But for me the real console style winner was Control, which ran smoothly at 4K AI upscaled (DLSS) at the highest levels of detail with half of the ray tracing features enabled. While I’m not usually a fan of DLSS on a computer screen, I couldn’t really tell the difference how far I am playing from my TV. Considering the PS5 and Xbox Series X versions are low-res and lock you in at 30fps if you want ray tracing, this might be the best way to play. Control if you have the money and you don’t have a data cap – i clocked it at almost 50Mbps which is a lot of data.


It’s pretty cool to carry a fully playable AAA game in your pocket.

On the phone, too, I was impressed. In native 1080p, Control let me maximize every setting including ray tracing and perform wonderfully – a bit better than my old GTX 1080 desktop, frankly. I measured my Pixel 4a up to 30Mbps while streaming this. (I haven’t tried it on cellphone yet, and I haven’t been able to try 120Hz on a phone.)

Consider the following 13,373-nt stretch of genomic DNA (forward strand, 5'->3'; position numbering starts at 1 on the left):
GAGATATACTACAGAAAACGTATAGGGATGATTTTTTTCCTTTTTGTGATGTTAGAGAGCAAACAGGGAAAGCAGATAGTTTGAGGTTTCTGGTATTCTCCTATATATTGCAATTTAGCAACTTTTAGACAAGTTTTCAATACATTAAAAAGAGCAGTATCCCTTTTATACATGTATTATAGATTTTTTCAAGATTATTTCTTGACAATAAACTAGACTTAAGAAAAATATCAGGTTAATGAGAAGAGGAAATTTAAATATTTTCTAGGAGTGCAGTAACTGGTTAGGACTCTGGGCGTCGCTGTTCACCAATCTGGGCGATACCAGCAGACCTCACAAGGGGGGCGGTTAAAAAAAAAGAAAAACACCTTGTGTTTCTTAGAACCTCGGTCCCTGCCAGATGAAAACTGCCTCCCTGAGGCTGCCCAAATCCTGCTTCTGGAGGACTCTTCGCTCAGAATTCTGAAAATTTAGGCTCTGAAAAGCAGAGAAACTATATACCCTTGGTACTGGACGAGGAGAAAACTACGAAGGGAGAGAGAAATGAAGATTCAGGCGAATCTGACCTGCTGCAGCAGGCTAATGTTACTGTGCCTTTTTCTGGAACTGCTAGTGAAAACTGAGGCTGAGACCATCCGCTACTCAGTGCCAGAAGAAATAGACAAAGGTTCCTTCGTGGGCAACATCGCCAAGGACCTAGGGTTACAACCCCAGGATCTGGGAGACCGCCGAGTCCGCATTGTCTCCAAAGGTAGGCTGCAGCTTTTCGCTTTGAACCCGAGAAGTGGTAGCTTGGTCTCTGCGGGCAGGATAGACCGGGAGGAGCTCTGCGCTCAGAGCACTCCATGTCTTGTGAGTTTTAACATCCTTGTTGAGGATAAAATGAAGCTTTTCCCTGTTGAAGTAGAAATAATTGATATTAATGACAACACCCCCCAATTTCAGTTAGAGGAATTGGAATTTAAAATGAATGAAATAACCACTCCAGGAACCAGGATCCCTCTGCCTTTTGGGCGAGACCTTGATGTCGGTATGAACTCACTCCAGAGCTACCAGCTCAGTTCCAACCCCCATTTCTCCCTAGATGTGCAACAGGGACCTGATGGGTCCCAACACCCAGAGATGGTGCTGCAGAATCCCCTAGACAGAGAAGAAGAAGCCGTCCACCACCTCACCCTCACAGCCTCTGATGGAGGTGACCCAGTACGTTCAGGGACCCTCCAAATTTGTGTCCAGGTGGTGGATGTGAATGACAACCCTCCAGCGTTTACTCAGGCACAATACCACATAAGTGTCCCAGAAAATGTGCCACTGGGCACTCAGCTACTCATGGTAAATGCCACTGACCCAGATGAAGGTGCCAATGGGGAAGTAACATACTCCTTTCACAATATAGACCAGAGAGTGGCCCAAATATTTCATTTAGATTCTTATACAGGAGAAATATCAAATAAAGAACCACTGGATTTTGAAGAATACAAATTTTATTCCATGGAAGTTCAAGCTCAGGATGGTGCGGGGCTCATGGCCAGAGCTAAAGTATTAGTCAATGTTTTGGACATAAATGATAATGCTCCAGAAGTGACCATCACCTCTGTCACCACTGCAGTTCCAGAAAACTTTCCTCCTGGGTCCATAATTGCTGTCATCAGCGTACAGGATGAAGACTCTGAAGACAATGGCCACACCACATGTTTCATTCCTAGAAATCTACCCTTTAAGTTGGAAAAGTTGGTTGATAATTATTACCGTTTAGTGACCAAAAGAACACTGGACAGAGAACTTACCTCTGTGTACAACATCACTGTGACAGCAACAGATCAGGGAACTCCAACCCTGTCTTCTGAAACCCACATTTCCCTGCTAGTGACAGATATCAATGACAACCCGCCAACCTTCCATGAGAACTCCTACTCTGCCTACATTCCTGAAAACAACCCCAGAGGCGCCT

I just wouldn’t choose GeForce Now over a real RTX 3080 desktop.

Technically, it has more power than my desktop computer: with a 16-core AMD Threadripper Pro 3955WX and an Nvidia A10G with 24GB of VRAM, the company’s servers were 12% faster in the Shadow of the Tomb Raider reference, and I’m not surprised on the basis of these specs.

GeForce Now’s RTX 3080 vs. Sean’s RTX 3080. I forgot to toggle the motion blur toggle, but that shouldn’t have much of an impact.

But Nvidia made the choice to only offer 4K HDR streaming on its Shield TV set-top box to boot, not on PC – and the lower resolution and lack of HDR really hurt my PC experience.

When streaming games are perfectly still, they can look almost as good as games running natively. Here are some screenshots I captured in Control on different platforms so you can see what I mean (blow them up in full resolution first please):



From left to right: 1440p on an RTX 3080 PC; 1440p on GFN; 1080p on GFN; 1440p on Google Stadia (captured earlier in the game so no ramps).

If you take a closer look you’ll see more detail in Jesse’s hair, leather jacket, and jeans, but it’s only when you get to Stadia (where Google is clearly rendering less detail) that we see a huge difference in quality.

Shadow of the Tomb Raider has even less difference between streaming and native when the game is completely still:

RTX 3080 Desktop vs. RTX 3080 Streaming